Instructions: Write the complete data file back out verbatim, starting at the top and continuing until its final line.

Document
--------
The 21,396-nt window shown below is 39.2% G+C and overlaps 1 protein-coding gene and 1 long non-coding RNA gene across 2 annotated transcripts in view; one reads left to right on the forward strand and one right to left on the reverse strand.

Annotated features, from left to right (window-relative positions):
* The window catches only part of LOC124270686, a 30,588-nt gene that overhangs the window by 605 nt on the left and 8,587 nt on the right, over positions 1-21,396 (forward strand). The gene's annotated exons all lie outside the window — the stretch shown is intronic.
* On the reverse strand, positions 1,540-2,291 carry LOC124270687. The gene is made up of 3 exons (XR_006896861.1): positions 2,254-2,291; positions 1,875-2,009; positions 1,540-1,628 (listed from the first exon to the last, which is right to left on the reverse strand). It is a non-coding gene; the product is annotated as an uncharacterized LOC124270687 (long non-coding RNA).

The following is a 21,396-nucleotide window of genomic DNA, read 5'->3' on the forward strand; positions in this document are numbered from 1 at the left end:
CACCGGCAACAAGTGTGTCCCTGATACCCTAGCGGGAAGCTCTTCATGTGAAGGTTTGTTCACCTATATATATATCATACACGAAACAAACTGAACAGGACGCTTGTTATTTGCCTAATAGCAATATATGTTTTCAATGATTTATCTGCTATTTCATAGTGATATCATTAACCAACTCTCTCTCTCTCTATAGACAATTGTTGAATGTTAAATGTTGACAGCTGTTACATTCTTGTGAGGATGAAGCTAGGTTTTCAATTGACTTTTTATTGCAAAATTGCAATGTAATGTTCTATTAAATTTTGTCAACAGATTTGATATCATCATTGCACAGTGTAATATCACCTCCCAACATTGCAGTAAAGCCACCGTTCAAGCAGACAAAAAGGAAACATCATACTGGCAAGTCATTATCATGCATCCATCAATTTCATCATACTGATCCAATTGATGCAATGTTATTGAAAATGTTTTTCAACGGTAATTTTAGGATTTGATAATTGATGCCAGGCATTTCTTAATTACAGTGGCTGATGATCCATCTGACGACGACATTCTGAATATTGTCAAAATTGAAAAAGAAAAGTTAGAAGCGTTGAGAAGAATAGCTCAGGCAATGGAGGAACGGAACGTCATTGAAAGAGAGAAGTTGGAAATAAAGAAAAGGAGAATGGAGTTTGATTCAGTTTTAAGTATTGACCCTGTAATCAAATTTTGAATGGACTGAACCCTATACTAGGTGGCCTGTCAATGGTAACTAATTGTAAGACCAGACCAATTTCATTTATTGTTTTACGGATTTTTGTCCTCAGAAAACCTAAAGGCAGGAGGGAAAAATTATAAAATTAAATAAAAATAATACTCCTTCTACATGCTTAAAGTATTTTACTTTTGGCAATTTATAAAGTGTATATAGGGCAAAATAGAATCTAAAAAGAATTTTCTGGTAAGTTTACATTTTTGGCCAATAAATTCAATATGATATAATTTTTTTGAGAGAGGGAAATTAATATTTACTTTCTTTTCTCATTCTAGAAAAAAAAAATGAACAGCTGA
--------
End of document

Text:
The 21,396-nt window shown below is 39.2% G+C and overlaps 1 protein-coding gene and 1 long non-coding RNA gene across 2 annotated transcripts in view; one reads left to right on the forward strand and one right to left on the reverse strand.

Annotated features, from left to right (window-relative positions):
* The window catches only part of LOC124270686, a 30,588-nt gene that overhangs the window by 605 nt on the left and 8,587 nt on the right, over positions 1-21,396 (forward strand). The gene's annotated exons all lie outside the window — the stretch shown is intronic.
* On the reverse strand, positions 1,540-2,291 carry LOC124270687. The gene is made up of 3 exons (XR_006896861.1): positions 2,254-2,291; positions 1,875-2,009; positions 1,540-1,628 (listed from the first exon to the last, which is right to left on the reverse strand). It is a non-coding gene; the product is annotated as an uncharacterized LOC124270687 (long non-coding RNA).

The following is a 21,396-nucleotide window of genomic DNA, read 5'->3' on the forward strand; positions in this document are numbered from 1 at the left end:
CACCGGCAACAAGTGTGTCCCTGATACCCTAGCGGGAAGCTCTTCATGTGAAGGTTTGTTCACCTATATATATATCATACACGAAACAAACTGAACAGGACGCTTGTTATTTGCCTAATAGCAATATATGTTTTCAATGATTTATCTGCTATTTCATAGTGATATCATTAACCAACTCTCTCTCTCTCTATAGACAATTGTTGAATGTTAAATGTTGACAGCTGTTACATTCTTGTGAGGATGAAGCTAGGTTTTCAATTGACTTTTTATTGCAAAATTGCAATGTAATGTTCTATTAAATTTTGTCAACAGATTTGATATCATCATTGCACAGTGTAATATCACCTCCCAACATTGCAGTAAAGCCACCGTTCAAGCAGACAAAAAGGAAACATCATACTGGCAAGTCATTATCATGCATCCATCAATTTCATCATACTGATCCAATTGATGCAATGTTATTGAAAATGTTTTTCAACGGTAATTTTAGGATTTGATAATTGATGCCAGGCATTTCTTAATTACAGTGGCTGATGATCCATCTGACGACGACATTCTGAATATTGTCAAAATTGAAAAAGAAAAGTTAGAAGCGTTGAGAAGAATAGCTCAGGCAATGGAGGAACGGAACGTCATTGAAAGAGAGAAGTTGGAAATAAAGAAAAGGAGAATGGAGTTTGATTCAGTTTTAAGTATTGACCCTGTAATCAAATTTTGAATGGACTGAACCCTATACTAGGTGGCCTGTCAATGGTAACTAATTGTAAGACCAGACCAATTTCATTTATTGTTTTACGGATTTTTGTCCTCAGAAAACCTAAAGGCAGGAGGGAAAAATTATAAAATTAAATAAAAATAATACTCCTTCTACATGCTTAAAGTATTTTACTTTTGGCAATTTATAAAGTGTATATAGGGCAAAATAGAATCTAAAAAGAATTTTCTGGTAAGTTTACATTTTTGGCCAATAAATTCAATATGATATAATTTTTTTGAGAGAGGGAAATTAATATTTACTTTCTTTTCTCATTCTAGAAAAAAAAAATGAACAGCTGA